District 63 (De Baca, Curry, Guadalupe and Roosevelt counties)
• Incumbent Rep. Jose Campos, D-Santa Rosa. He is seeking his second term.
• Terry Martin, D-Clovis
• Russell Grider, R-Clovis
District 64 (Curry County)
• Incumbent Rep. Anna Crook, R-Clovis. She will be seeking her sixth term. No one is running against her.
Crook said one focus of her upcoming term will be the development of a treatment program for drug users. “Funding for the program was passed by the 2002 Legislature and (U.S.) Representatives Steve Pearce and Tom Udall have helped get federal money. We have a pilot program in Espanola and I want to work on getting one in the Department of Corrections.”
District 66 (Chaves, Eddy, Lea and Roosevelt counties)
• Incumbent Rep. Earlene Roberts, R-Lovington. She will be seeking her ninth term.
• Keith Gardner, R-Roswell
District 67 (Curry, Hard! ing, Quay, Roosevelt, San Miguel and Union counties)
• Incumbent Rep. Brian Moore, R-Clayton. He is seeking his third term.
No one is running against him.

District 7 (Colfax, San Miguel, Quay and Union counties)
• Incumbent Sen. Clint Harden, R-Clovis. He is seeking his first full term.
• Fred Sparks, D-Raton
• Robert Frost, D-San Jon
District 27 (Roosevelt, Chaves, Curry and Roosevelt counties)
• Incumbent Sen. Stuart Ingle, R-Portales. Ingle is seeking his sixth term. No one is running against him.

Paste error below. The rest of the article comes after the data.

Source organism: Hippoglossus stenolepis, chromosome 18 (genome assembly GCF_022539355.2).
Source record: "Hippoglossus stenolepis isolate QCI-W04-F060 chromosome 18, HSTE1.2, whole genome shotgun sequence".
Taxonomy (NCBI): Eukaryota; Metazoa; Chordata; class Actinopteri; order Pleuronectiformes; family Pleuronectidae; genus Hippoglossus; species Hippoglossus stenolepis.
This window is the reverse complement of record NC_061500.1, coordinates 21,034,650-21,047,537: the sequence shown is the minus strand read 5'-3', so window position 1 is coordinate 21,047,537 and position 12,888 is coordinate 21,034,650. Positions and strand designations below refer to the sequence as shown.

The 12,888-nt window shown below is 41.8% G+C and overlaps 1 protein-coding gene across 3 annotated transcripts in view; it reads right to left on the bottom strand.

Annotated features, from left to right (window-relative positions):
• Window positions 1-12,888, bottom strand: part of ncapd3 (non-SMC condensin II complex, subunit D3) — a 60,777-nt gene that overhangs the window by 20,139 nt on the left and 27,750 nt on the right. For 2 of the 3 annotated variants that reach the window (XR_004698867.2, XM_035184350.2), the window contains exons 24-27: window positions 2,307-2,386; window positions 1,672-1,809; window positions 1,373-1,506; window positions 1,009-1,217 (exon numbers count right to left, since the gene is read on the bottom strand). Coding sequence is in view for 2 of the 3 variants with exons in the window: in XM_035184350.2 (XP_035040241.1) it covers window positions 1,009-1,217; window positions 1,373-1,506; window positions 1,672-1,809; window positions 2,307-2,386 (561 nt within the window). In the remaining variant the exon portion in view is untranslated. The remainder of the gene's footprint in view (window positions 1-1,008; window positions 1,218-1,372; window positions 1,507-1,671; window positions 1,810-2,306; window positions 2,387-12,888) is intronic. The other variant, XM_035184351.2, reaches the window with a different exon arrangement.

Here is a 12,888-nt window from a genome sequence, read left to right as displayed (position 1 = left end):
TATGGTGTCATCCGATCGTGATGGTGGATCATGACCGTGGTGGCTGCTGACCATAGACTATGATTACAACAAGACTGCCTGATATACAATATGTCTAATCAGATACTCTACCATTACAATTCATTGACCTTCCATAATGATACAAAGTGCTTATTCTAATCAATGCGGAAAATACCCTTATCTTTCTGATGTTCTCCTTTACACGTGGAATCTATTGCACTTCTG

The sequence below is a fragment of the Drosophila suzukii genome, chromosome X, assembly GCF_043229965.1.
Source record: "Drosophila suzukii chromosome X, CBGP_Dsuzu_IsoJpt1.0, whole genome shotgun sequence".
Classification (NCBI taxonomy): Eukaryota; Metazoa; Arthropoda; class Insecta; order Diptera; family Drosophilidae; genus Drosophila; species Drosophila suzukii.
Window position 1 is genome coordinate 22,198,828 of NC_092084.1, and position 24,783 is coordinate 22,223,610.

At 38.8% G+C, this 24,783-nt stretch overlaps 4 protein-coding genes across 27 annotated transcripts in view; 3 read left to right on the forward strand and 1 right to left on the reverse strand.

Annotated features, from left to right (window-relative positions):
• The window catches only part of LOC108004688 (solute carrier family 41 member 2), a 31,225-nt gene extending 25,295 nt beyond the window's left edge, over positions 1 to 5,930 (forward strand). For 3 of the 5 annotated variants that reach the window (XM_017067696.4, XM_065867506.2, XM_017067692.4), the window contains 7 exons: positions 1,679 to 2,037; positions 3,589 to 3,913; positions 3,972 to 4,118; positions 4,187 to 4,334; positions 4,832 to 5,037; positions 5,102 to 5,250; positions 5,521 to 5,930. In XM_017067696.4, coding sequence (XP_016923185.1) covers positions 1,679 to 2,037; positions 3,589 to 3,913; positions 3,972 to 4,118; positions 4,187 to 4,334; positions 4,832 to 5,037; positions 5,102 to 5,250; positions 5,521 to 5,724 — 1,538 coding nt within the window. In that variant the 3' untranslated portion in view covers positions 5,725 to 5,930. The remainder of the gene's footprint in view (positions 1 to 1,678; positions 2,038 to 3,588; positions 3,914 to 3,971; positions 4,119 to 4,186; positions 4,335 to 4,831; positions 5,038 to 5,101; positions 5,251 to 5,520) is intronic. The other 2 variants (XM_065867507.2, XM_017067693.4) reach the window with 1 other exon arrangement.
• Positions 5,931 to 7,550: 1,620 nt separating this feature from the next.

District 42 (Curry, Lea and Roosevelt counties)
• Incumbent Sen. Gay Kernan, R-Hobbs. She is seeking her second term.
• Will Palmer, R-Lovington. Palmer said he turned in 200 signatures.
He said he expected a tough race.
“It’s definitely going to be a close one,” he said. “We’re going to be doing a grass-roots effort. I look forward to getting out and meeting as many people as I can.”
Kernan couldn’t be reached for comment.
Public Education Commission, District 9
• Dennis James Roch, R-Texico. No one is running against him.

Those seeking other statewide positions in the June primary had to file on Feb. 10. Here is a look at who is running in those races.

U.S. Representatives
District 1
• Miles Nelson, D-Sandia Park
• Eli Chavez, D-Albuquerque
• Richard Romero, D-Albuquerque
• Abraham Gutmann, Green-Albuquerque
• Jeremy Brown, Green-Tijeras
• Heather Wilson, R-Albuquerque, incumbent
District 2
• Jeff Steinborn, D-Las Cruces
• Gary King, D-Carlsbad
• Rep. Steve Pearce, R-Hobbs, incumbent
District 3
• Rep. Tom Udall, D-Santa Fe
• Gregory Tucker, R-Farmington
Justice of the Supreme Court
• Edward Chavez, D-Santa Fe
• Ned Fuller, R-Albuquerque
Justice of the Supreme Court (retention, general election)
• Richard Bosson, D-Santa Fe
Judge of the Court of Appeals
• Michael Vigil, D-Santa Fe
• Paul Barber, R-Albuquerque
Judge of the Court of Appeals (retention, general election)
• Roderick Kennedy, R-Santa Fe

• April 2: Last day to file for candidates who did not receive pre-primary designation.
• April 6: Last day for new political parties to file their rules, regulations and petition.
• April 6: Last day for candidates to withdraw from primary election.
• May 4: Absentee voting begins.
• May 4: Voter registration closes at 5 p.m.
• May 15: Early in-person voting begins.
• May 29: In-person and absentee voting ends.
• June 1: Primary Election Day.